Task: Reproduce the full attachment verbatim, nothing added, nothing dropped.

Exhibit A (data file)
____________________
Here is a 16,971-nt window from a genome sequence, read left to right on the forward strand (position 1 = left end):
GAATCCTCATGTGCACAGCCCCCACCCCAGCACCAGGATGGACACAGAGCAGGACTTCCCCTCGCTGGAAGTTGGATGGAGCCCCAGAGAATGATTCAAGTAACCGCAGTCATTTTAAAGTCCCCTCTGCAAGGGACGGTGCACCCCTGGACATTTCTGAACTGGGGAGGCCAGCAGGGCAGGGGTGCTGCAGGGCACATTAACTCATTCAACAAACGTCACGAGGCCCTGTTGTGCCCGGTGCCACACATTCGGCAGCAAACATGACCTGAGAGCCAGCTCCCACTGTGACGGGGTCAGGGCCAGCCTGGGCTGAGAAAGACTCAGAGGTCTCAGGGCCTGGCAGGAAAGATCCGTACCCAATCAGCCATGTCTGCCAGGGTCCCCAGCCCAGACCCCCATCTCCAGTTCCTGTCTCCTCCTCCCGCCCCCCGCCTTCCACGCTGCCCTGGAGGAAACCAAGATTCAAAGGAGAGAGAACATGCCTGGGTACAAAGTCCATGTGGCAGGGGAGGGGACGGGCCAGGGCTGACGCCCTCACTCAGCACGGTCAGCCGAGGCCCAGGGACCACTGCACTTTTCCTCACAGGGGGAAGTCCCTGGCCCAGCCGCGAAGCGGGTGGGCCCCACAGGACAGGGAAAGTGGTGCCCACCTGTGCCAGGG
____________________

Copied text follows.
Here is a 16,971-nt window from a genome sequence, read left to right on the forward strand (position 1 = left end):
GAATCCTCATGTGCACAGCCCCCACCCCAGCACCAGGATGGACACAGAGCAGGACTTCCCCTCGCTGGAAGTTGGATGGAGCCCCAGAGAATGATTCAAGTAACCGCAGTCATTTTAAAGTCCCCTCTGCAAGGGACGGTGCACCCCTGGACATTTCTGAACTGGGGAGGCCAGCAGGGCAGGGGTGCTGCAGGGCACATTAACTCATTCAACAAACGTCACGAGGCCCTGTTGTGCCCGGTGCCACACATTCGGCAGCAAACATGACCTGAGAGCCAGCTCCCACTGTGACGGGGTCAGGGCCAGCCTGGGCTGAGAAAGACTCAGAGGTCTCAGGGCCTGGCAGGAAAGATCCGTACCCAATCAGCCATGTCTGCCAGGGTCCCCAGCCCAGACCCCCATCTCCAGTTCCTGTCTCCTCCTCCCGCCCCCCGCCTTCCACGCTGCCCTGGAGGAAACCAAGATTCAAAGGAGAGAGAACATGCCTGGGTACAAAGTCCATGTGGCAGGGGAGGGGACGGGCCAGGGCTGACGCCCTCACTCAGCACGGTCAGCCGAGGCCCAGGGACCACTGCACTTTTCCTCACAGGGGGAAGTCCCTGGCCCAGCCGCGAAGCGGGTGGGCCCCACAGGACAGGGAAAGTGGTGCCCACCTGTGCCAGGG